I’ve been doing this blog for a couple weeks now, and one thing I’ve learned is that talking about being polite is, well … boring. I’m thinking it might be interesting to liven things up a bit by leaving the area of politeness occasionally, and talk about ways atheists can engage with the world without worrying about ruffling feathers.
So let’s look at an area where it’s totally acceptable (IMHO) to stop worrying about being polite — debate forums that have been set up explicitly for the purpose of debating the merits (or lack thereof) of religion or atheism.
I’m not saying there aren’t any restrictions (moderation is often an issue), or that you always feel free to let fly with all the vitriol you can muster (I have many online “friends” who are devout believers, and I try to respect their feelings even though we’ve never met).
But if it’s an online forum, set up for the express purpose of arguing about atheism (or arguing about religion), then you don’t need to be closeted, you don’t need to worry that announcing your atheism will be a bummer or will distract people from the event at hand and make it “all about you,” or any of the other considerations that often motivate atheists to keep a lid on it in public settings.
Needless to say, not all non-atheists are equally fun to debate (or argue with, or hassle, or whatever). There are those really annoying believers — the cool ones who know that they don’t have some special line to God, they just have a faith that they believe in. Those people are a real pain.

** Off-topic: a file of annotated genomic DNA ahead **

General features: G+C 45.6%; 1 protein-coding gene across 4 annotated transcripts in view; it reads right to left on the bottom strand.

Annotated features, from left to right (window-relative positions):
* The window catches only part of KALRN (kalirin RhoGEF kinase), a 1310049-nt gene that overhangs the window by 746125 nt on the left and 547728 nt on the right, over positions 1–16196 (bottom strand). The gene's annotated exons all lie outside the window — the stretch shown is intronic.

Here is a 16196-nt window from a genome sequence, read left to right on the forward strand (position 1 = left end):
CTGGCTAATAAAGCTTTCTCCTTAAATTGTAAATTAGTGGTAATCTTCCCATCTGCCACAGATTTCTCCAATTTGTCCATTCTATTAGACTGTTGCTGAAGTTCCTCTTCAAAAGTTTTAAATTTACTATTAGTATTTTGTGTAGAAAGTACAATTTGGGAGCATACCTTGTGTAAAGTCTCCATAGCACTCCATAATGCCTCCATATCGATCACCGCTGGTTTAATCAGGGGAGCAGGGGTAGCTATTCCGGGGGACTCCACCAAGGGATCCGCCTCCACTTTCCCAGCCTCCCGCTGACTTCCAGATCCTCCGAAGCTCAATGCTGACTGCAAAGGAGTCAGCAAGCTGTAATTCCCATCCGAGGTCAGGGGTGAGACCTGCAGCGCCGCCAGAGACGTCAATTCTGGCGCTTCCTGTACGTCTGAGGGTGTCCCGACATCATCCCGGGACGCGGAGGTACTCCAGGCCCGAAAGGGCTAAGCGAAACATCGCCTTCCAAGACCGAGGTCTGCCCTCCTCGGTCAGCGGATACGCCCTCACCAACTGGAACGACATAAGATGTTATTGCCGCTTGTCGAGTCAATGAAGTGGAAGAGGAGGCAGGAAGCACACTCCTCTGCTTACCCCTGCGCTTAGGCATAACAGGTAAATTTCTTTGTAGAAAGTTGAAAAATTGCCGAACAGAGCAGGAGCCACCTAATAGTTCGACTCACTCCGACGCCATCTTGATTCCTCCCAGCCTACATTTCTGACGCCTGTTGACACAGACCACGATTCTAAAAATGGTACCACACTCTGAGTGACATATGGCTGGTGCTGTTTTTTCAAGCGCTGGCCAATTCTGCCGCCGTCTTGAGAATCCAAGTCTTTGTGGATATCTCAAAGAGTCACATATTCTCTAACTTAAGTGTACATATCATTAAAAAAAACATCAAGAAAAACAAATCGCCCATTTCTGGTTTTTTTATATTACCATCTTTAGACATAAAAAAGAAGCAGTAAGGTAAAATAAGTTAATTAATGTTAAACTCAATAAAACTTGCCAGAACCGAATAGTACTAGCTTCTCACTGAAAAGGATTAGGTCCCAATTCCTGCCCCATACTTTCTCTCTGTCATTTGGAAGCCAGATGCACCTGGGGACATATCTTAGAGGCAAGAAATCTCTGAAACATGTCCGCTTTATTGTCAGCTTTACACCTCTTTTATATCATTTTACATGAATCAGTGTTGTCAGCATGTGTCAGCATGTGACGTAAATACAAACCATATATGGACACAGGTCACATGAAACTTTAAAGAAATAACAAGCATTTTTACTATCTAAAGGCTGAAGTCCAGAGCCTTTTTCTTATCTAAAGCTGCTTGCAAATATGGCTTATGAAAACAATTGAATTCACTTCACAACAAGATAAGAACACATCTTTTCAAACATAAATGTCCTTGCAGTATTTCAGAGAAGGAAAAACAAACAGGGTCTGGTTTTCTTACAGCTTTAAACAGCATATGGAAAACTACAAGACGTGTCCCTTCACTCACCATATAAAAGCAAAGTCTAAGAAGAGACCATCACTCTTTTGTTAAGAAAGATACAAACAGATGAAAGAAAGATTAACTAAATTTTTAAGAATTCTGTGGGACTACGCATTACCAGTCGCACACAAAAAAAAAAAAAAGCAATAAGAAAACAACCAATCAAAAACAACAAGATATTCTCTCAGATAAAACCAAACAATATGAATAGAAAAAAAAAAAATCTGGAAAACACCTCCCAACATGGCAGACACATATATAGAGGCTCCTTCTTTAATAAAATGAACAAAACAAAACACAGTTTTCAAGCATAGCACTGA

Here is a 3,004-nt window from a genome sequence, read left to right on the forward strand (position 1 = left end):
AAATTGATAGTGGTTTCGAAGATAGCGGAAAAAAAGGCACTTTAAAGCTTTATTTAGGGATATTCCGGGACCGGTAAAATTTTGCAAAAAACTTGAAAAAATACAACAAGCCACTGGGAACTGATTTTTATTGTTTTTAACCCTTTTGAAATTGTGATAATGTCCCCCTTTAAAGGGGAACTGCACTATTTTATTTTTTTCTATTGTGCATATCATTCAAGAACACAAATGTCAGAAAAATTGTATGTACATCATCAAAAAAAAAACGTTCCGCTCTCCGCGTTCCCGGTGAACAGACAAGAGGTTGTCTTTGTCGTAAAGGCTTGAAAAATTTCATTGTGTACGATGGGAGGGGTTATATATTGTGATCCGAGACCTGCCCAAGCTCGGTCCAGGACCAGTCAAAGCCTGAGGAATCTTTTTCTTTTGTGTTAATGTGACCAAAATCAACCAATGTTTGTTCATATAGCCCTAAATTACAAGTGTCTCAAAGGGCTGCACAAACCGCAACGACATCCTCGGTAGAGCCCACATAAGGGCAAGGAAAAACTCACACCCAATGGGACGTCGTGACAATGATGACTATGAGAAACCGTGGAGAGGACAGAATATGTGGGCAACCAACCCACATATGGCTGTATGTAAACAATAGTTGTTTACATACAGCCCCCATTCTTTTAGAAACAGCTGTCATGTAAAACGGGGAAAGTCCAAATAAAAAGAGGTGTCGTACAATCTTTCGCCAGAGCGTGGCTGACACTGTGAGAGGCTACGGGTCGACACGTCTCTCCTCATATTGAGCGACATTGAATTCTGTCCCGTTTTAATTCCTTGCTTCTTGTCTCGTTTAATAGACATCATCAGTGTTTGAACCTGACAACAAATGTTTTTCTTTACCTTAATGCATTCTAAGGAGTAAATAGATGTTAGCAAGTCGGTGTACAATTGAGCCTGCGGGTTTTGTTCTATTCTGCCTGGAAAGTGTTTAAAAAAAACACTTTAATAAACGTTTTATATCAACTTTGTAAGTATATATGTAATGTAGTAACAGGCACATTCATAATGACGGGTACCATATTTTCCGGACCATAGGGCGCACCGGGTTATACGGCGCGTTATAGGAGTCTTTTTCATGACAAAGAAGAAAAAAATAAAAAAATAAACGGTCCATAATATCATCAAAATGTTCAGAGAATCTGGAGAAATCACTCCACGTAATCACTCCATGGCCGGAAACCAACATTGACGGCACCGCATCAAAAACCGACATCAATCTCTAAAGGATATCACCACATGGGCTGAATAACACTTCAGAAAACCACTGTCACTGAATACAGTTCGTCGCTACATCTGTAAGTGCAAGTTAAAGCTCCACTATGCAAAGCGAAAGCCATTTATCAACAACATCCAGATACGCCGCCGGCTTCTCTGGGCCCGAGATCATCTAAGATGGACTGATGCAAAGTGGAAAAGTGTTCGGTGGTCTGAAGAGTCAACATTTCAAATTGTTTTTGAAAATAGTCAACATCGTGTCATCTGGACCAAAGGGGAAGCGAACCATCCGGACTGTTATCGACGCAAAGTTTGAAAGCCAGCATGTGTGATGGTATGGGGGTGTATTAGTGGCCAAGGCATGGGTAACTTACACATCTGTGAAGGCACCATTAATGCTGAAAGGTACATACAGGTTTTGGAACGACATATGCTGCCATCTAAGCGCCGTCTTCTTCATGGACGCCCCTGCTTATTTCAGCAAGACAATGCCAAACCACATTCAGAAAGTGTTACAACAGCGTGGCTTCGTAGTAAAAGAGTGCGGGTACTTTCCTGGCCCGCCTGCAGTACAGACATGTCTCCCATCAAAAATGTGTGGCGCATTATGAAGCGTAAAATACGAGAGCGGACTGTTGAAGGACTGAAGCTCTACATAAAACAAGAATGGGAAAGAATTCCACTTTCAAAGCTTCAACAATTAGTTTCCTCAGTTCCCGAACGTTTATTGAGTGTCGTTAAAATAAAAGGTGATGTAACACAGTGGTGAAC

Fortunately, those types of believers are a minority. The really awesome non-atheists are the ones who combine ignorance and arrogance for a perfect storm of nose-tweakability. You know the kind — the ones who insist the Bible is completely accurate because nobody’s ever sat them down and showed them the contradictions.
The ones who say the reason there’s good in the world is all because of God, and the reason there’s evil is all because of humans (without pondering who’s responsible for creating the humans in the first place).
The ones who say God knows everything — even the future, even all the bad things you’re going to do, even before you decide to do them — and then claim you have free will (without pondering what would happen if you used your free will to choose to do something God “knew” you wouldn’t choose to do).